The Federal trademark statute’s more-than-60-year prohibition on registering trademarks that may be viewed as disparaging goes out the window with the United States Supreme Court’s recent unanimous decision. The Court ruled that the disparagement provision of the Lanham Act is unconstitutional under the First Amendment’s Free Speech Clause. The decision will likely have far-reaching implications, not only for the NFL’s Washington Redskins but also for many consumer-facing businesses.
The case grew out of a trademark application filed by Simon Shiao Tam, an Asian-American musician, political activist, and founder of a rock band called “The Slants.” Mr. Tam’s application to register his band’s name was refused under Lanham Act §2(a) because the U.S. Patent and Trademark Office concluded that the name was “disparaging” to persons of Asian descent. Mr. Tam appealed, arguing that although the term may be viewed by some as disparaging, his goal was not disparagement but rather to “wrest ‘ownership’ of the term from those who might use it with the intent to disparage.” On appeal, the Federal Circuit initially agreed with the refusal to register, finding that under court precedent, prohibiting registration of disparaging marks under §2(a) did not violate the First Amendment because even without a registration an applicant is still free to use the mark – a registration is not required for use. Thereafter, however, the court sua sponte ordered rehearing en banc to more closely analyze the First Amendment issue. In reversing and finding the disparagement provision unconstitutional, the court held that the provision discriminates based on disapproval of the message conveyed by the trademark.
The Supreme Court’s Decision
The Supreme Court rather easily concluded, on June 19, 2017, that the challenged provision amounts to an unconstitutional restriction on free speech under the First Amendment. Finding the Government’s arguments unpersuasive, the Court first held that notwithstanding the fact that the government issues trademark registrations, those registrations are private and not government speech. As such, it is inappropriate for the government to essentially censor trademarks based on what the Trademark Office believes to be disparaging content. To conclude that the registration of a trademark transforms the mark to government speech “would constitute a huge and dangerous extension of the government-speech doctrine” because the next logical step would be to conclude that other government registration programs – such as copyright registration – should be treated similarly.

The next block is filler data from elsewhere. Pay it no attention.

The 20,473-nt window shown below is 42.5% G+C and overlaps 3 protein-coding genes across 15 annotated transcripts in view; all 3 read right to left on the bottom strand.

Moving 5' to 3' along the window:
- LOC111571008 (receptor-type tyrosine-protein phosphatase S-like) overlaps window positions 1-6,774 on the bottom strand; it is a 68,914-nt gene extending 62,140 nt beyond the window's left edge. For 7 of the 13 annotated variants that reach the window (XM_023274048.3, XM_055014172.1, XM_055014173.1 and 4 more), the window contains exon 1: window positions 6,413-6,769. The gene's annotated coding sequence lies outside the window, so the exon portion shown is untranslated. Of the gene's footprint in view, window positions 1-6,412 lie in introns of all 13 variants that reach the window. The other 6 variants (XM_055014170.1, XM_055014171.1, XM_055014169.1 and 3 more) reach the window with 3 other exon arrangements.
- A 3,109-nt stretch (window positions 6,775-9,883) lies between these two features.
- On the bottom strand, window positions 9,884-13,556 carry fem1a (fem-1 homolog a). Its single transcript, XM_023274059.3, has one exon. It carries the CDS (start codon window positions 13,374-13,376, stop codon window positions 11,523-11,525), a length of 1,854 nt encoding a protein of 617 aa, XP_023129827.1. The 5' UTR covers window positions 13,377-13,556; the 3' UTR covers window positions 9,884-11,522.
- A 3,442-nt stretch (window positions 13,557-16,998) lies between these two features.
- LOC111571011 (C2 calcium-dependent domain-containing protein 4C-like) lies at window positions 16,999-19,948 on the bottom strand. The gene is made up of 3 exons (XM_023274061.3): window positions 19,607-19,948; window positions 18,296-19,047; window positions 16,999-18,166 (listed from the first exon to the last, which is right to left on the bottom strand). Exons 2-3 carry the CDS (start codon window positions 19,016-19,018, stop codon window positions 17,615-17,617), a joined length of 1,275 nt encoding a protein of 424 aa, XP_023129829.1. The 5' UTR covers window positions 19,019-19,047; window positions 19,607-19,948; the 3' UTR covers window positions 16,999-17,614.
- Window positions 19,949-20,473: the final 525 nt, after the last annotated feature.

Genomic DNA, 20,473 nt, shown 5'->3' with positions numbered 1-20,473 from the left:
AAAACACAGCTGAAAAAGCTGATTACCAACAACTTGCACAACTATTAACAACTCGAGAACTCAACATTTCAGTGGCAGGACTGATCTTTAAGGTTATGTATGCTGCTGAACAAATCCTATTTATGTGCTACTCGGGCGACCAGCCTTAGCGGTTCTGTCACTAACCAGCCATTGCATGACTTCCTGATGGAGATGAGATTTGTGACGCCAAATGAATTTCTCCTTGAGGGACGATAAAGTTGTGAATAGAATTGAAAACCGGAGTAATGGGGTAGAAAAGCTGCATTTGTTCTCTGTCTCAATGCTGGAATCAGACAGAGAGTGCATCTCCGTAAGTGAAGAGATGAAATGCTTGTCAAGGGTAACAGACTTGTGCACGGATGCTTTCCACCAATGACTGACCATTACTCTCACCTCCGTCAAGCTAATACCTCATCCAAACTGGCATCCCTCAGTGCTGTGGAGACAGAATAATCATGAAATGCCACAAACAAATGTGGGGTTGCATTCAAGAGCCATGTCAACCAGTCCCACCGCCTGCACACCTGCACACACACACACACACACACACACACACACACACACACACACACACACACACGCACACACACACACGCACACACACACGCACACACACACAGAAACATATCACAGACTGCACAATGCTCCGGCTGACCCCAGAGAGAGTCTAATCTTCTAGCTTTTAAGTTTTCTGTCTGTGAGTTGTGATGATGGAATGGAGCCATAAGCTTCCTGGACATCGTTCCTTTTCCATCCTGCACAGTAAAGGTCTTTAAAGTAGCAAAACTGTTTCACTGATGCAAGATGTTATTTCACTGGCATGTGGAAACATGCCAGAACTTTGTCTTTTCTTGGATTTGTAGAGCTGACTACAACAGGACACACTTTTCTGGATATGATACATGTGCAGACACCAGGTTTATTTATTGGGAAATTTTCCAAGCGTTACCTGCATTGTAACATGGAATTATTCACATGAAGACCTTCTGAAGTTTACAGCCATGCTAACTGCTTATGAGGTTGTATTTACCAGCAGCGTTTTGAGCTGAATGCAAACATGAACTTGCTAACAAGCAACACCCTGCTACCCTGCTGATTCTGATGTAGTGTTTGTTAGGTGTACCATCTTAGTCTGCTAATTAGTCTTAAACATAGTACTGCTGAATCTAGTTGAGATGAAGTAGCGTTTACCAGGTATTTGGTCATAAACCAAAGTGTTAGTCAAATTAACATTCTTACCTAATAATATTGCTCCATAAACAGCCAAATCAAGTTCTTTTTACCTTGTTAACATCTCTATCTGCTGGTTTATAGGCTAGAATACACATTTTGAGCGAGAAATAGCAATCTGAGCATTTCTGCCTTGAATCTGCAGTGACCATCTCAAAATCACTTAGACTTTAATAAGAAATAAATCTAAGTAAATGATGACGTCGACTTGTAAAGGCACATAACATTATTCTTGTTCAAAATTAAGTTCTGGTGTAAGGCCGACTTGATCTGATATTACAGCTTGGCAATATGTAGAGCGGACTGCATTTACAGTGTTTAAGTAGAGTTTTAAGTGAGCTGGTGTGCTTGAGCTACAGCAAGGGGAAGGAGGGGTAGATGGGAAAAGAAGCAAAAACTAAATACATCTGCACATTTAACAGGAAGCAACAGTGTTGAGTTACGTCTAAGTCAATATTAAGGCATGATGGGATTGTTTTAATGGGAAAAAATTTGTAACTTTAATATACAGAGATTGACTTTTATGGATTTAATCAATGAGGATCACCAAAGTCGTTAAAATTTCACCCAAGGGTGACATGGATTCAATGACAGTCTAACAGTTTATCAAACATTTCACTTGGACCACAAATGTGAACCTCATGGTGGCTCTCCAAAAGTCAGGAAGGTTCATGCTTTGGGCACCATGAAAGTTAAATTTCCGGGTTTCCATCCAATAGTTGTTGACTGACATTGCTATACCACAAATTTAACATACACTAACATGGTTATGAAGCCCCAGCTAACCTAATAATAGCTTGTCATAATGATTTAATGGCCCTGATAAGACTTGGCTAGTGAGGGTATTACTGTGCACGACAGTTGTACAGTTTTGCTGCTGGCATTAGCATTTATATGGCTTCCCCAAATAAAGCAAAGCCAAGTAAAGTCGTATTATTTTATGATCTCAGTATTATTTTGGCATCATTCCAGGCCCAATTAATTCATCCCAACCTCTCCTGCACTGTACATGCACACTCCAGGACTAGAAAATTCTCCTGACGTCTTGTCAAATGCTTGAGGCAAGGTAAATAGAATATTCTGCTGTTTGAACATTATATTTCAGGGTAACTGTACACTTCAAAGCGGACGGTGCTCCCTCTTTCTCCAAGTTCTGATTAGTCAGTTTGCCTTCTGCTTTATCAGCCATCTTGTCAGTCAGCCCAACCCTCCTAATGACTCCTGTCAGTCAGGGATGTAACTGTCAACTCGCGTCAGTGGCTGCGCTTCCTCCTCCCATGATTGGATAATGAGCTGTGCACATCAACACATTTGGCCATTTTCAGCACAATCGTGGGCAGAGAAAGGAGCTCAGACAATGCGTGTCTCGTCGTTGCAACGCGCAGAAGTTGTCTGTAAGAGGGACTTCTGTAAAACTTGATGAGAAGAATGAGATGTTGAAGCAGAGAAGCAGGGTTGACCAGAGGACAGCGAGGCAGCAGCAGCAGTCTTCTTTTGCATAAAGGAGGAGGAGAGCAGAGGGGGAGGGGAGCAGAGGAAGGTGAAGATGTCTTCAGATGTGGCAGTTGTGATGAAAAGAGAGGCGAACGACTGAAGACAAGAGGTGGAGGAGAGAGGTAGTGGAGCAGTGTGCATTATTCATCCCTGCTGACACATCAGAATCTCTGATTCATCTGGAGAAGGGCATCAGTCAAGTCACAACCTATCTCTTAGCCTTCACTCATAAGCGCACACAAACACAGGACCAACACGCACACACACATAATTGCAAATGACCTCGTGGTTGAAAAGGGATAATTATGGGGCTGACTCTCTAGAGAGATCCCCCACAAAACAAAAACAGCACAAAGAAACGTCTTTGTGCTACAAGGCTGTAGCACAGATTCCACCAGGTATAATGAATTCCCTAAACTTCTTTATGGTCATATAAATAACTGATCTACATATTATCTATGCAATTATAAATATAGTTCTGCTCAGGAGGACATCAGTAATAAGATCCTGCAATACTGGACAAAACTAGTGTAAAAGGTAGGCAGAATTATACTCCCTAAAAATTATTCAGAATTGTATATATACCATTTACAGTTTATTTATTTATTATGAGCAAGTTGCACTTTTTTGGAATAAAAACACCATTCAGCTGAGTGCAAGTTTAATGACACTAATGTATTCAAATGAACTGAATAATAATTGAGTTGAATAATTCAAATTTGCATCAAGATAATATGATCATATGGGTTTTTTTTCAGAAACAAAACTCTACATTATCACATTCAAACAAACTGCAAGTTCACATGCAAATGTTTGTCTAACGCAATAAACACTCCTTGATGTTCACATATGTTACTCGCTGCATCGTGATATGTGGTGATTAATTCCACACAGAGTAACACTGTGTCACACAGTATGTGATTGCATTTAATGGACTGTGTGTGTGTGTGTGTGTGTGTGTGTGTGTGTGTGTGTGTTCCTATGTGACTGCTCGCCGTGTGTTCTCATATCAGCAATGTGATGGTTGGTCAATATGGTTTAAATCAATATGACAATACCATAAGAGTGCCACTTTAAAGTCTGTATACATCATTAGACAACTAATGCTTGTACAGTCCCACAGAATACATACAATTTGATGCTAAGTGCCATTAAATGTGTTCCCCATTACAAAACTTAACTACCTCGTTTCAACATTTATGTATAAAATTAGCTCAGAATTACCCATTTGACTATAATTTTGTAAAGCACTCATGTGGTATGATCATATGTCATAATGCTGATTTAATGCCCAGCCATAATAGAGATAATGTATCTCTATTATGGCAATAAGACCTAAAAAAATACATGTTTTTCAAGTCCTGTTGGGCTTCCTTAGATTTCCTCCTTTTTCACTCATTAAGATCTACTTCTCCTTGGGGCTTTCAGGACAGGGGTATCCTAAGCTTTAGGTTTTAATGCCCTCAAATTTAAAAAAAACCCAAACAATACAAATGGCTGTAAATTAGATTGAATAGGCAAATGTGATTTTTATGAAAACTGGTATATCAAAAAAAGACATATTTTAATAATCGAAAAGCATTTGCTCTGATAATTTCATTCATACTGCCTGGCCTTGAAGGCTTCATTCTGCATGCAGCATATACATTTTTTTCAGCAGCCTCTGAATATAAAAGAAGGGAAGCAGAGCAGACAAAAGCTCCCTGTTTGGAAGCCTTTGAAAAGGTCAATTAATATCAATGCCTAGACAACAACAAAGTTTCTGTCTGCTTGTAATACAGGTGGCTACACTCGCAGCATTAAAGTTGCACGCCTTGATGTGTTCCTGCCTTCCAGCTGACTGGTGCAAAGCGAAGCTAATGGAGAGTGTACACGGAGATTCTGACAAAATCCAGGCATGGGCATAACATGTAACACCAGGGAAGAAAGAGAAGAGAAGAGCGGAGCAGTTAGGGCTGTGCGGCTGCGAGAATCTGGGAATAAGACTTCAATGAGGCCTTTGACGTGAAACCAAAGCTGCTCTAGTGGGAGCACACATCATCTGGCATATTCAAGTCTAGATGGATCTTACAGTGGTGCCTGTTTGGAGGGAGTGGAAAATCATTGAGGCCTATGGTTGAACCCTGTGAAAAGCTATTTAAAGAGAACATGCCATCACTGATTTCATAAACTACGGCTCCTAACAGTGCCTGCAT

The Court was similarly unpersuaded by the Government’s argument that the disparagement provision is constitutional because trademark registration is akin to other government programs that have subsidized speech expressing a particular viewpoint. Despite the fact that a trademark registration may arguably provide “valuable, non-monetary benefits that are directly traceable to the resources devoted by the federal government . . .”, the Court found the federal trademark registration program to be “nothing like” the programs the Court has traditionally categorized as subsidy programs – where cash subsidies or their equivalent are paid out by the government. Here, no money is paid to parties seeking trademark registrations; rather, trademark applicants must pay the Trademark Office both for the initial application and to maintain the registration thereafter.
The Court in Tam took the opportunity to refocus the trademark registration question on the consumer. No longer does the registrability of a proposed mark hinge on whether the term may disparage some portion of the population. The Lanham Act prohibits marks from being registered if they are merely descriptive or deceptively misdescriptive or if they are likely to give rise to consumer confusion. The Tam decision evidences a realization that refusing to register marks that “may disparage” gets away from protecting consumers and is more in line with appeasing sensibilities. The decision is likely to open the door not only to numerous trademarks that have traditionally been off-limits but also to further challenges to the governing statute. For example, in addition to preventing the registration of marks deemed to be disparaging – the basis for the recent cancellation of several trademark registrations owned by the Washington Redskins – the statute at issue also prohibits registration of marks that are “scandalous” or “immoral.” How the Trademark Office will handle such marks in the future is unclear at this juncture, but the argument can certainly be made that neither of those terms is any clearer (or more constitutionally sound) than “may disparage.” With the Tam decision, it appears that the key limiting factor with respect to the ability to protect a term as a trademark has to come back to whether the proposed mark will be used in a trademark manner, i.e., to identify source, and not whether the term has a meaning that might be viewed by some as inappropriate.